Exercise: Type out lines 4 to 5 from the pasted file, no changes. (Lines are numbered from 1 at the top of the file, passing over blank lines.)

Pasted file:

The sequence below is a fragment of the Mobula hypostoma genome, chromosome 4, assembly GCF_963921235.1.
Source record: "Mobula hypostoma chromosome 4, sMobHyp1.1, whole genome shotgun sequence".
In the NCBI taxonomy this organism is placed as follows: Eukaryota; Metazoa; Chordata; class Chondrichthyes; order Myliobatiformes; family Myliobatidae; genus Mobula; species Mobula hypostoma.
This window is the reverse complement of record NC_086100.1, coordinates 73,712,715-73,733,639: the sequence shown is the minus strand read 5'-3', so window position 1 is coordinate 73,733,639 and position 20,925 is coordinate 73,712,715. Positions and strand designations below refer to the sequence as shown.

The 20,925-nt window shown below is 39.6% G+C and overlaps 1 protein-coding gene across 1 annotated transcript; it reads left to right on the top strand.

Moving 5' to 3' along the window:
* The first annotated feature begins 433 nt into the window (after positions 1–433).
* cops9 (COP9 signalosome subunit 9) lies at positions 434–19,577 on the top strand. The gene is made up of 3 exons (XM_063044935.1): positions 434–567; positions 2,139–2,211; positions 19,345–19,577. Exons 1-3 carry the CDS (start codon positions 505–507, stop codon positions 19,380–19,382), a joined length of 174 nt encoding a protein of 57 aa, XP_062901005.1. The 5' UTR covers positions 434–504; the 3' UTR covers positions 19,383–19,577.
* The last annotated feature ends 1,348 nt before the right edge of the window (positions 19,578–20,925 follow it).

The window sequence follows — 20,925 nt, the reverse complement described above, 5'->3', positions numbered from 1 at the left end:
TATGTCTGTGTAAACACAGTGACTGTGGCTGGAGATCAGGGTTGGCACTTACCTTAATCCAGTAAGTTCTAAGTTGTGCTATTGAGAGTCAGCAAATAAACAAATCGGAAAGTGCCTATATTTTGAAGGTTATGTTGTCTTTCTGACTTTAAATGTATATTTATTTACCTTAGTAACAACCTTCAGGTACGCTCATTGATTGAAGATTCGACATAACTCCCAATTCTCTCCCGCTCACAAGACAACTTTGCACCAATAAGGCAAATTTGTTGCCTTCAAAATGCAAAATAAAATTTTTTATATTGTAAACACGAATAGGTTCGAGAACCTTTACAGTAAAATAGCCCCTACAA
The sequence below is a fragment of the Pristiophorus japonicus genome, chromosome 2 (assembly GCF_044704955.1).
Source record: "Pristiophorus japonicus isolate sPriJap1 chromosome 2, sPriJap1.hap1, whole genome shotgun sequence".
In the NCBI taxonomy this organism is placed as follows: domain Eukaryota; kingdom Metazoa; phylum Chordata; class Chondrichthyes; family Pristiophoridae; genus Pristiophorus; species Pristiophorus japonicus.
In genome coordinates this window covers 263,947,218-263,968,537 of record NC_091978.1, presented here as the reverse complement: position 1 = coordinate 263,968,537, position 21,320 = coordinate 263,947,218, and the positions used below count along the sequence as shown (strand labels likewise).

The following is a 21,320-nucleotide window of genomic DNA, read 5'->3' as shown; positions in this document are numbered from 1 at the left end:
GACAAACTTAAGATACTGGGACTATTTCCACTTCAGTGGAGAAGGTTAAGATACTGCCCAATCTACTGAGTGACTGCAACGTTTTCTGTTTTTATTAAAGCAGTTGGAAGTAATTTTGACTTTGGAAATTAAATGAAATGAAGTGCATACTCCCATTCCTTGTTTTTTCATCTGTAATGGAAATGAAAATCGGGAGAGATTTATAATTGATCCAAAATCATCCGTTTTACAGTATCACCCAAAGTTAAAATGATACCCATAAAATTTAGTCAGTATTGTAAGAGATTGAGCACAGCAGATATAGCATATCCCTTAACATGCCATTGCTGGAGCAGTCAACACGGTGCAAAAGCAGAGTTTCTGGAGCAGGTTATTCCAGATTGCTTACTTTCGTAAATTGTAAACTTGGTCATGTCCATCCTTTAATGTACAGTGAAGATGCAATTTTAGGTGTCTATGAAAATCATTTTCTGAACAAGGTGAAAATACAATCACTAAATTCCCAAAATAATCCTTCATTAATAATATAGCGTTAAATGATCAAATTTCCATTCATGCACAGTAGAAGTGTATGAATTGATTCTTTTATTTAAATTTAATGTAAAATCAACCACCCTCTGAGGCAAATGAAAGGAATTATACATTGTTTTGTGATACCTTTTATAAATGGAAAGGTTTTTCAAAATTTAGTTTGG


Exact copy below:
This window is the reverse complement of record NC_086100.1, coordinates 73,712,715-73,733,639: the sequence shown is the minus strand read 5'-3', so window position 1 is coordinate 73,733,639 and position 20,925 is coordinate 73,712,715. Positions and strand designations below refer to the sequence as shown.

The 20,925-nt window shown below is 39.6% G+C and overlaps 1 protein-coding gene across 1 annotated transcript; it reads left to right on the top strand.